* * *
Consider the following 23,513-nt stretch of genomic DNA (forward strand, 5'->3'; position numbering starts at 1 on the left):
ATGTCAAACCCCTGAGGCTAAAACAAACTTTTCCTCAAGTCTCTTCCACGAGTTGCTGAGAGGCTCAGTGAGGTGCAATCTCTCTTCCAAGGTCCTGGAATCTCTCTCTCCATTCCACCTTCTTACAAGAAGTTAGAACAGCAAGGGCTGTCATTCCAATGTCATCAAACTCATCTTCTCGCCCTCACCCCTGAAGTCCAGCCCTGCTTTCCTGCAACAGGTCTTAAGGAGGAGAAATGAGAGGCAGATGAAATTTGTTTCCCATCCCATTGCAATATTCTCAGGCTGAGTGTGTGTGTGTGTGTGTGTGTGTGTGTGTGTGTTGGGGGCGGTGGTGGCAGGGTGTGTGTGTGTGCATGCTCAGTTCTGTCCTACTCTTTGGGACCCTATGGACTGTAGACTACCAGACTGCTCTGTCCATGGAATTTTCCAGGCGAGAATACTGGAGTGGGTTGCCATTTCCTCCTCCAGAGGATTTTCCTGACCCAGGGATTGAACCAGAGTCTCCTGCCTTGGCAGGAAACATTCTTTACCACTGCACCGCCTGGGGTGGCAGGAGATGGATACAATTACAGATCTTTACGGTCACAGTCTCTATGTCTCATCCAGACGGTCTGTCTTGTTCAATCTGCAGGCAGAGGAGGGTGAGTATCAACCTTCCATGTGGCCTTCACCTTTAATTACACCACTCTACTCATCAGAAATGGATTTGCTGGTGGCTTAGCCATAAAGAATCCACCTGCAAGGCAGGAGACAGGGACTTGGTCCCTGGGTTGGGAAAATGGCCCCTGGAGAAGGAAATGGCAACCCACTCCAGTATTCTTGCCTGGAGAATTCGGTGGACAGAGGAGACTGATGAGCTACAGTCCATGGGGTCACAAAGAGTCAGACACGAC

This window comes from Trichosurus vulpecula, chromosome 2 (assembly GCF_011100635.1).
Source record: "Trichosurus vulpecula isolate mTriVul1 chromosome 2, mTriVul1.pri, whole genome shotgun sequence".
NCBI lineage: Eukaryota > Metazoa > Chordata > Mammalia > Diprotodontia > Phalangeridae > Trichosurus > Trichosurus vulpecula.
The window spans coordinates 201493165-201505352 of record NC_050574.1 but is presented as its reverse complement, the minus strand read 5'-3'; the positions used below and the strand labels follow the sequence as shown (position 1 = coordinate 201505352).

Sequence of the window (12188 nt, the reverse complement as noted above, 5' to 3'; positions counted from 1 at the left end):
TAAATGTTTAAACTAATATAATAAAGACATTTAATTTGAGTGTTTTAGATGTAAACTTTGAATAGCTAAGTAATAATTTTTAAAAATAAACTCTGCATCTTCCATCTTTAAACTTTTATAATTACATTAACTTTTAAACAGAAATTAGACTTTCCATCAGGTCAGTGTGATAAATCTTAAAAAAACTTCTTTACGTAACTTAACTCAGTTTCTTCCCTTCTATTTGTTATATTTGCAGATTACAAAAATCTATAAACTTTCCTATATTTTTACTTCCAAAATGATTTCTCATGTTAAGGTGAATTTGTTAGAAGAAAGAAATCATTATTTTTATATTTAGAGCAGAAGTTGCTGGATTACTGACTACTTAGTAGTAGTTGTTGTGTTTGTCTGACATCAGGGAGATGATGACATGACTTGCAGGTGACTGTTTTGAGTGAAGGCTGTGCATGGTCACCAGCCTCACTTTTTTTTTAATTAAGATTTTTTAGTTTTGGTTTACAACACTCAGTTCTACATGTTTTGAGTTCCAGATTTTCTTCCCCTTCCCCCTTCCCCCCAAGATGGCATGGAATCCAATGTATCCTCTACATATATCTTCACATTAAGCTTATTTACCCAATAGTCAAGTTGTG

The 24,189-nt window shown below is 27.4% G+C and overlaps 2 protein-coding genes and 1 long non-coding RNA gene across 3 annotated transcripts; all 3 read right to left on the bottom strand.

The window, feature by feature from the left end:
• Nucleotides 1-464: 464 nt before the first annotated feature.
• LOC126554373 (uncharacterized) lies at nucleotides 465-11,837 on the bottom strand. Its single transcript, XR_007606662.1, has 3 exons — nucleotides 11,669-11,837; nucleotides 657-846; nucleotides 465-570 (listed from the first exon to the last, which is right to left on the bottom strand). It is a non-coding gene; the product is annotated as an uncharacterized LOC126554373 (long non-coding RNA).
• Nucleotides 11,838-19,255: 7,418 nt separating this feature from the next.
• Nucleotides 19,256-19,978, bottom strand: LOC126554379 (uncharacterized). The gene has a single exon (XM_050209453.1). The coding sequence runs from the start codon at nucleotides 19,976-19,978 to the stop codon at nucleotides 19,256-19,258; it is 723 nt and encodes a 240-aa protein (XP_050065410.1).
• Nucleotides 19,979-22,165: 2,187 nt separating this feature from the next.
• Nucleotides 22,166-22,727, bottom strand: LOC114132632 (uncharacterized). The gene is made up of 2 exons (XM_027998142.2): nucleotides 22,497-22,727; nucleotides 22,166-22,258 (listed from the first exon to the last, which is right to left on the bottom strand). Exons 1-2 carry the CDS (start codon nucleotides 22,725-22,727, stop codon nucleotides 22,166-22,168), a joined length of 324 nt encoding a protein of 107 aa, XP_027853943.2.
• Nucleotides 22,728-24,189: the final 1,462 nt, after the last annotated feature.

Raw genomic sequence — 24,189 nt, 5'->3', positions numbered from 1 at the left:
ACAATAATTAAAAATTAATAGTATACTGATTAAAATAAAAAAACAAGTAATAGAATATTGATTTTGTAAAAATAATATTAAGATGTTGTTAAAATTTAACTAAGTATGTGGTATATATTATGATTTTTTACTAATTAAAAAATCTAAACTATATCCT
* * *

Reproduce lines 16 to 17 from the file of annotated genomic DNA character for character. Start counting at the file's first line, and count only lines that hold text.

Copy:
• Nucleotides 22,166-22,727, bottom strand: LOC114132632 (uncharacterized). The gene is made up of 2 exons (XM_027998142.2): nucleotides 22,497-22,727; nucleotides 22,166-22,258 (listed from the first exon to the last, which is right to left on the bottom strand). Exons 1-2 carry the CDS (start codon nucleotides 22,725-22,727, stop codon nucleotides 22,166-22,168), a joined length of 324 nt encoding a protein of 107 aa, XP_027853943.2.
• Nucleotides 22,728-24,189: the final 1,462 nt, after the last annotated feature.